Multi-Ligament Knee Reconstruction

Ligaments are fibrous tissue bands that connect bones and stabilize joints. The knee joint has four major ligaments – the anterior cruciate ligament, posterior cruciate ligament, lateral collateral ligament, and medial collateral ligament.

A multi-ligament knee injury involves injury to two or more ligaments of the knee. These injuries are usually high energy in nature such as motor vehicle accidents, severe fall from height, or during sports such as skiing and football.

Multi ligament knee injury requires reconstruction surgery to rebuild the damaged tissues and prevent problems associated with an unstable knee such as premature osteoarthritis.

Symptoms

Patients with multi-ligament knee injuries may experience pain, swelling, limited range of motion, injuries to nerves and arteries of the leg, and knee instability.

Diagnosis

The main problem in diagnosing patients with multiple ligament tears is to accurately detect which ligaments are torn, and the extent of the tears.

The diagnosis starts with a comprehensive clinical evaluation by an Orthopedic surgeon.

The main imaging techniques which are employed for the diagnosis are knee X-rays and MRI scan of the joint.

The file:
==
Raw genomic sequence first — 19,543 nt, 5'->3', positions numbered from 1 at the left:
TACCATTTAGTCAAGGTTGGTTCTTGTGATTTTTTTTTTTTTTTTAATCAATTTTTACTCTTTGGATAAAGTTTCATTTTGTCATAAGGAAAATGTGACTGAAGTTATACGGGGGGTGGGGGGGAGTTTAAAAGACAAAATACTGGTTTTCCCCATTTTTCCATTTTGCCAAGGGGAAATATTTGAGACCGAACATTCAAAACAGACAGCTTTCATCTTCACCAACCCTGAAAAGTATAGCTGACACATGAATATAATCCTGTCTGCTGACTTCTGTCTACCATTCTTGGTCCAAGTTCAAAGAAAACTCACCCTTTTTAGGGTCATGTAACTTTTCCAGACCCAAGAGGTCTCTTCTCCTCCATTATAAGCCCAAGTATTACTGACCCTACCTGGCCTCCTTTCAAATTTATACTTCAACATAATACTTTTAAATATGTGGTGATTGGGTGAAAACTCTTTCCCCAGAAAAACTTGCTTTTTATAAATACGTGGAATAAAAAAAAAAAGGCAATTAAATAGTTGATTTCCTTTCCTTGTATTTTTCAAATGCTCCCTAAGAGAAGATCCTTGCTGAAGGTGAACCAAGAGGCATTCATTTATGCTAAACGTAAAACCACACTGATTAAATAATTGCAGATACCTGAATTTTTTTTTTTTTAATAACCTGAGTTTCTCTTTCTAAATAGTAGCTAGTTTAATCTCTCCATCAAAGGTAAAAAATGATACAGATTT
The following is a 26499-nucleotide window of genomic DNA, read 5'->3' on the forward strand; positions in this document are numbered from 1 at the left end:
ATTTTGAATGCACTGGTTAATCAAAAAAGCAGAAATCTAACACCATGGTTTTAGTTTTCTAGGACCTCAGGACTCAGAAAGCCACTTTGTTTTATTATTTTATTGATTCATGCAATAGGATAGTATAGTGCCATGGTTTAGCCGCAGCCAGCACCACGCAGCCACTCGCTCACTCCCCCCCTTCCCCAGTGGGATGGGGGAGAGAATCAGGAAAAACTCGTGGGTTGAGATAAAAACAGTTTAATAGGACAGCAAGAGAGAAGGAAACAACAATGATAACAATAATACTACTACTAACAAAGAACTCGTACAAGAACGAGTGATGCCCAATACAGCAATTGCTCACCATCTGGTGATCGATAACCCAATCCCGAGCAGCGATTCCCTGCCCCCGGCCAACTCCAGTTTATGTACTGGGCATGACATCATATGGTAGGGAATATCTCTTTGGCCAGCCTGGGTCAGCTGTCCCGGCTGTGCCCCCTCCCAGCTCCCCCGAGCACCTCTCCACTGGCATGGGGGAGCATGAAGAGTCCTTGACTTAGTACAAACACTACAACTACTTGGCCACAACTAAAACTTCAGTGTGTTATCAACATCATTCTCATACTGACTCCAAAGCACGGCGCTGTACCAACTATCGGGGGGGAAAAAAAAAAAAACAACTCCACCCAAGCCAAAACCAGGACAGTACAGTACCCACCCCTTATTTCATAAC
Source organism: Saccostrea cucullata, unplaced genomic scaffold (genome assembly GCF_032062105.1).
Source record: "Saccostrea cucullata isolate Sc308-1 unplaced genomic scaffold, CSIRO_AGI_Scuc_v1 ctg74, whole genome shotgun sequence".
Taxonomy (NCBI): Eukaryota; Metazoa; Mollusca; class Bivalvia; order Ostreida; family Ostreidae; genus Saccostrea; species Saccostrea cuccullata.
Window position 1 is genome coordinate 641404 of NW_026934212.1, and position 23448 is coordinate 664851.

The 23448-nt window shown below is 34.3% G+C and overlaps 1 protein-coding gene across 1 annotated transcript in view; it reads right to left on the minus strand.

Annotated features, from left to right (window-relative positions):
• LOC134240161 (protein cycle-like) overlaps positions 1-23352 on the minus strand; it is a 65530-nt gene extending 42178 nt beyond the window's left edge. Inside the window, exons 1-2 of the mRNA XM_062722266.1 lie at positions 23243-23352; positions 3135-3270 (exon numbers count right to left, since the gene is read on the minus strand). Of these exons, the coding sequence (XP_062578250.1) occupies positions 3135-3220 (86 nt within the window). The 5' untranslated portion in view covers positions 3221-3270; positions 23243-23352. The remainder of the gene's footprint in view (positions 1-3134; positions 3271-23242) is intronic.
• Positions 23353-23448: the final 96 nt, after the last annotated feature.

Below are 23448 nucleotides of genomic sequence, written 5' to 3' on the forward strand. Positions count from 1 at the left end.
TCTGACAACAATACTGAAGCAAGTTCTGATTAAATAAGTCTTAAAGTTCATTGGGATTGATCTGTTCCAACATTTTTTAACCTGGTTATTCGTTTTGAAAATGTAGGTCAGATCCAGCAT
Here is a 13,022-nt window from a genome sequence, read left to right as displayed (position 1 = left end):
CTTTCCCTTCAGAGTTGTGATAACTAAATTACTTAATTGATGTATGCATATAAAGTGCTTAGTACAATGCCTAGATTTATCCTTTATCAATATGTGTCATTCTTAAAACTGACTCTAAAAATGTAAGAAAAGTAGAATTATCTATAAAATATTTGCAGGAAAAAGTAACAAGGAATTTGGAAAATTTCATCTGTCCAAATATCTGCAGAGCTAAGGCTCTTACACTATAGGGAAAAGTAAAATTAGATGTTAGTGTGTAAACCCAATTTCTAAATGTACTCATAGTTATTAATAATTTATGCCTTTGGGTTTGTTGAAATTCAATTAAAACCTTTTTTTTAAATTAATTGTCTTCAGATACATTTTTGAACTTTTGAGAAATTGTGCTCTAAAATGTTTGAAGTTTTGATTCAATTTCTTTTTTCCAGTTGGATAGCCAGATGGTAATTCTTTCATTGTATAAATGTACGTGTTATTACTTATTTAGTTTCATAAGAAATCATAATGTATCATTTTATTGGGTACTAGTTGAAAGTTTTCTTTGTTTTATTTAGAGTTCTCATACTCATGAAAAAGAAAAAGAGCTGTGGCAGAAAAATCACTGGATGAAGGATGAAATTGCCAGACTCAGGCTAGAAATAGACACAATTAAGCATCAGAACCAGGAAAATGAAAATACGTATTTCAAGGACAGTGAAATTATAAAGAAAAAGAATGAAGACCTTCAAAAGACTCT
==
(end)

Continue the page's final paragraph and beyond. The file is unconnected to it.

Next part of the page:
In addition, functional testing can be performed during an arthroscopic examination, before the surgical reconstruction, to help confirm the results of the diagnosis. This testing includes tests such as “gap test” which measures the space between the femur and tibia.

Contraindications for reconstructive knee surgery include previous knee joint infection, reflex sympathetic dystrophy, complex regional pain syndrome, and morbid obesity.

Procedure

During Multiligament Knee Reconstruction surgery, ligaments are reconstructed using a graft taken from the patient (autograft) or donor tissue (allograft).

Surgical reconstruction is usually performed arthroscopically through tiny incisions with the use of an arthroscope and small surgical instruments. Your surgeon will create a tunnel in the thigh and tibia bone using a small drill. Your surgeon then inserts the grafts into the tunnel to replace the torn ligaments.

After the grafts are placed, fixation devices are used to secure the grafts and hold the ligament in place until healing occurs.

Post-Operative Care

Physical therapy is recommended for restoration of the normal knee motion and muscle strength which avoids complications and prolonged course of rehabilitation is recommended after surgery.

After multi-ligament knee reconstruction, crutches may be required for 6 to 8 weeks.

Risks & Complications

Unfortunately, there can be failure of ligament reconstruction surgery, to restore normal stability of the knee joint. Reasons for such failure may be due to errors in surgical techniques, failure of graft integration, inadequate rehabilitation, post-operative infection, and traumatic re injury.